Quebec Seeks to Ease Divisiveness

Paul_Lewis at Paul_Lewis at
Tue Apr 15 18:54:35 UTC 2003

I think what Prof. Fishman would point out to us is that the stable
situations of which there are so many examples are places where there is
not only bilingualism but also diglossia - either Fergusonian OR Fishmanian
- the clearly established and socioeconomically supported functional
compartmentalization of the language varieties that are in use.

What causes language shift to take place is the destabilization that
results from the loss of that functional compartmentalization.  As far as I
can see, that almost always comes about as a result of social, economic, or
political changes which weaken the support for the then-current language
use configuration and which begins to provide rewards and benefits to those
who use their language(s) differently.

French hasn't been maintained in Louisiana because there are few(er)
rewards and benefits for those who do so.  French is stronger in Quebec
because the social, economic, and political rewards are there for those who
use it.  While there are some cases where solidarity with one's ethnic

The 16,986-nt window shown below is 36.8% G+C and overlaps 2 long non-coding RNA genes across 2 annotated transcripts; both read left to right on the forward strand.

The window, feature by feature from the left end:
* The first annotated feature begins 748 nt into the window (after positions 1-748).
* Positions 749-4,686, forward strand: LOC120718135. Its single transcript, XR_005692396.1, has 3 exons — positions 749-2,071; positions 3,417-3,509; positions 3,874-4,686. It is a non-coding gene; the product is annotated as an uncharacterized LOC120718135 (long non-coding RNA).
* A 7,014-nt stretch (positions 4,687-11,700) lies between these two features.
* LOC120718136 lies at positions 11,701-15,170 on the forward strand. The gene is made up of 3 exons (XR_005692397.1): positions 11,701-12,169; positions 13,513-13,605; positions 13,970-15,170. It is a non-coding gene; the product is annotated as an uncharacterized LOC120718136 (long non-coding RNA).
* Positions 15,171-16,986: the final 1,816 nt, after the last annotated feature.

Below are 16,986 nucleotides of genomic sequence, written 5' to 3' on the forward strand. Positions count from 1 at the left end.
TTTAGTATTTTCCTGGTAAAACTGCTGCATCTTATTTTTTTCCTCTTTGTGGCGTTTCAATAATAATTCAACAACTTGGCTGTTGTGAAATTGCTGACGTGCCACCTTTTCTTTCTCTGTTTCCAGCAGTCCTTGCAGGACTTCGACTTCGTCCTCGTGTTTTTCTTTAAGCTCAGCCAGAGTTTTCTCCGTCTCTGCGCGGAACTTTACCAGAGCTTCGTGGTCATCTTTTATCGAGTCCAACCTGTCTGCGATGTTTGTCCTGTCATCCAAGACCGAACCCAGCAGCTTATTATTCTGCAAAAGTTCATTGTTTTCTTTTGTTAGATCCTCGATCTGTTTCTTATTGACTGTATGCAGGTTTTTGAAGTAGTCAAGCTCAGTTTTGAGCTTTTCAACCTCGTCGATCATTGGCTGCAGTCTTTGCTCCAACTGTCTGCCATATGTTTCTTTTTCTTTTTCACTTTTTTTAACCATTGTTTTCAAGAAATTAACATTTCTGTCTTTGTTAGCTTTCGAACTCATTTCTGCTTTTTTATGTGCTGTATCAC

group is reward enough to motivate language maintenance, solidarity seems
to have a hard time standing up against power -  economic or political - as
a motivator for acquiring or maintaining a language.

------- at -@- at -@- at ----------------
M. Paul Lewis
SIL Intl.
7500 W. Camp Wisdom Rd.
Dallas, TX 75236
(972) 708-7400 x2202  / Fax (972) 708-7387
paul_lewis at
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                      Ronald Kephart
                      <rkephart at>                  To:      lgpolicy-list at
                      Sent by:                            cc:
                      owner-lgpolicy-list at         Subject: Re: Quebec Seeks to Ease Divisiveness

                      04/15/2003 12:28 PM
                      Please respond to

At 9:07 AM -0700 4/15/03, Joshua Fishman wrote:

>Some Examples of Long-lasting (> 3 gens.) Societal multilingualisms: [...]

And there are lots of examples from the Caribbean, where I work. Some
involve a creole and a lexically related standard (Jamaica,
Martinique, etc.). Others involve a creole and a non-related standard
(St. Lucia, Dominica).

On Carriacou (Grenada), which is my field site, from the late 18th
until well into the 20th century there were people who were
trilingual (Creole French, Creole English, and the local variety of
standard English). There's a handful of these folks still around, but
they're going fast. This summer I'm hoping to record a few of them,
as Creole French seems to be just about gone on Carriacou, except to
the extent that it pervades Creole English (lexically and


Ronald Kephart
Associate Professor
English & Foreign Languages
University of North Florida

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